World Bulletin / News Desk
On Wednesday, al-Meshri called on Libyan political forces to set aside their narrow differences with a view to resolving the country’s ongoing political crisis.
In a statement issued one day later, HoR spokesman Abdullah Belihaq said Saleh had “welcomed the invitation” to take part in negotiations.
The talks are aimed at reaching consensus over proposed amendments to a UN-brokered political agreement signed in the Moroccan city of Skhirat in late 2015.
Libya has suffered a protracted political crisis since 2011, when a bloody NATO-backed uprising ended with the ouster and death of President Muammar Gaddafi after more than four decades in power.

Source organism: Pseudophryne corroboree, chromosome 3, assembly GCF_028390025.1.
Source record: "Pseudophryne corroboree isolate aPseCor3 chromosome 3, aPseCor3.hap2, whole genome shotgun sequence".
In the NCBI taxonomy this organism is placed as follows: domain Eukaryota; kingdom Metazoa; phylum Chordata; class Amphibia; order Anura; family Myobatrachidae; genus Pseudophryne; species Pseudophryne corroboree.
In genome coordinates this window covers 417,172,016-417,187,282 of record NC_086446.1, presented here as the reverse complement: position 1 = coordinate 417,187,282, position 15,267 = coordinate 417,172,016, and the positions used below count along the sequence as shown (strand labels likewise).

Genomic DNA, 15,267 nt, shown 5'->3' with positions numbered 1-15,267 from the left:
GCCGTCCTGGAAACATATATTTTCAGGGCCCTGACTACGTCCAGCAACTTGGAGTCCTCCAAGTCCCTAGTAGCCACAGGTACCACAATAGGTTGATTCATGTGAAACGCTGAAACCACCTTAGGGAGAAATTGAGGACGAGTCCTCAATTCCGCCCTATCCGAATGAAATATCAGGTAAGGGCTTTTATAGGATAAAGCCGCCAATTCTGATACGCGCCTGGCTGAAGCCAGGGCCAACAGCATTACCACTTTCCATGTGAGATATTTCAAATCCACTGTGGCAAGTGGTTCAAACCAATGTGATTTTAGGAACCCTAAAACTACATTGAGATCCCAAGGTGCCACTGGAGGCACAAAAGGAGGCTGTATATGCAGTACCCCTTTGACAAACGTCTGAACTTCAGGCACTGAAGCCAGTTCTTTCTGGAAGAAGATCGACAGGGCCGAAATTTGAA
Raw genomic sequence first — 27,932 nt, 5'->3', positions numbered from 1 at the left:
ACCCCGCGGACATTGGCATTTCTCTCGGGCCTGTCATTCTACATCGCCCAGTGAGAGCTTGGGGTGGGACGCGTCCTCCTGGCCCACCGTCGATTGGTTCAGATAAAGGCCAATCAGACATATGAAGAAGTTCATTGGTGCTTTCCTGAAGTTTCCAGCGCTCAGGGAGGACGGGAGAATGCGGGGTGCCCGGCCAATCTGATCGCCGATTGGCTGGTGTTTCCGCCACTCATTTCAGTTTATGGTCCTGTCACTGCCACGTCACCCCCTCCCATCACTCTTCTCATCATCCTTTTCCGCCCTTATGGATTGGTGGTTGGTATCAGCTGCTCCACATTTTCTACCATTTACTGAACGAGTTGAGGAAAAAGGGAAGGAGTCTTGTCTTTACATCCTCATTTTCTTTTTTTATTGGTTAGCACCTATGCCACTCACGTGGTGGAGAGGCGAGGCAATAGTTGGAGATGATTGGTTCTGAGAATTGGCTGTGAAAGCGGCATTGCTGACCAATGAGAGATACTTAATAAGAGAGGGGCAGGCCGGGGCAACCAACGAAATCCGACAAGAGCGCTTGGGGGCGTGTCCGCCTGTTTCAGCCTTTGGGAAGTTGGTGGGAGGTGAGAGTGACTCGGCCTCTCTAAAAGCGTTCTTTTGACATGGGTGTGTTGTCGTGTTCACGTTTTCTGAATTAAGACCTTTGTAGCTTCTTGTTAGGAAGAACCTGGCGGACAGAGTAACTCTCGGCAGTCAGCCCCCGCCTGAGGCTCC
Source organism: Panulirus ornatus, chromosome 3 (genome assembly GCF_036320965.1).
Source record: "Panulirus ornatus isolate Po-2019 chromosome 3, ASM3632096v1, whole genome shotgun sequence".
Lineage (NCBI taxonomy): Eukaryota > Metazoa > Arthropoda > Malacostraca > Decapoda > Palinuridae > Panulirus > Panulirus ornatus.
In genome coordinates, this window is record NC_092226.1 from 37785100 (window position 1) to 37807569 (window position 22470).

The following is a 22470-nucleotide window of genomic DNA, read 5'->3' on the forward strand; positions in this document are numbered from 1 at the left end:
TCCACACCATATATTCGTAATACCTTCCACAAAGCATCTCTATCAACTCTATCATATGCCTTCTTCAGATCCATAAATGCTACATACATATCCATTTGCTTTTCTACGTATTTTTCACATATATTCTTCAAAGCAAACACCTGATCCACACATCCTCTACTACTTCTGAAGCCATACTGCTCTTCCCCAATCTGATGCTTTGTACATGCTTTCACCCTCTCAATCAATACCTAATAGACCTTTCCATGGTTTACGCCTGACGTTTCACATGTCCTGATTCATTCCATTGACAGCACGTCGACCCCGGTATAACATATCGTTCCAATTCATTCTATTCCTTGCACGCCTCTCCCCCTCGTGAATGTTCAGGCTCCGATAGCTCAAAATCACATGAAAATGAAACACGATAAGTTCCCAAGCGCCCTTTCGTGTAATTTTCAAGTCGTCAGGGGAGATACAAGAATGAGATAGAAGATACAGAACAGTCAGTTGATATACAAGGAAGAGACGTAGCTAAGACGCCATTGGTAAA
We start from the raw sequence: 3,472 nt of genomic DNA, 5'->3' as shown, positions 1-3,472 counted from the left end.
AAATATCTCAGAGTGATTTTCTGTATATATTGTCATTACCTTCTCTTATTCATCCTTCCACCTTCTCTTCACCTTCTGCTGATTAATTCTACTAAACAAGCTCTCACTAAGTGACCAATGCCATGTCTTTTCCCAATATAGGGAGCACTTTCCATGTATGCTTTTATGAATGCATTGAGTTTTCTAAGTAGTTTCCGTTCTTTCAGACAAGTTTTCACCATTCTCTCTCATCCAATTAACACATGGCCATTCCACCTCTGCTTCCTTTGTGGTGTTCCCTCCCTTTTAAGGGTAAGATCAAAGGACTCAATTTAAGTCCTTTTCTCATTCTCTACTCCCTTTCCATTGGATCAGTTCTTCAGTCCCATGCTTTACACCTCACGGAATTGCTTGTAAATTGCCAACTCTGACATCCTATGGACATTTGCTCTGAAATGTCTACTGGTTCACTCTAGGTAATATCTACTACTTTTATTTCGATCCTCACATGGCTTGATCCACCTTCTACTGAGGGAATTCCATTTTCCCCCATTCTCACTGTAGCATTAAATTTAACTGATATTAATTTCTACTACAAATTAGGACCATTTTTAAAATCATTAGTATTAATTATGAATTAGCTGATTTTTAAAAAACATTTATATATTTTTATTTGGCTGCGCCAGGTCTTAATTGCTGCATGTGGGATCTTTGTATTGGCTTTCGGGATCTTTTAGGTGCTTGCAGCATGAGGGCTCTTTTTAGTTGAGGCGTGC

Since then, the country’s stark political divisions have yielded two rival seats of power -- an interim government in Al-Bayda and an internationally-recognized government in Tripoli -- along with a host of heavily-armed militia groups.
The 2015 Skhirat agreement failed to end Libya’s political standoff. The agreement is now in the process of being amended with a view to holding parliamentary and presidential elections sometime later this year.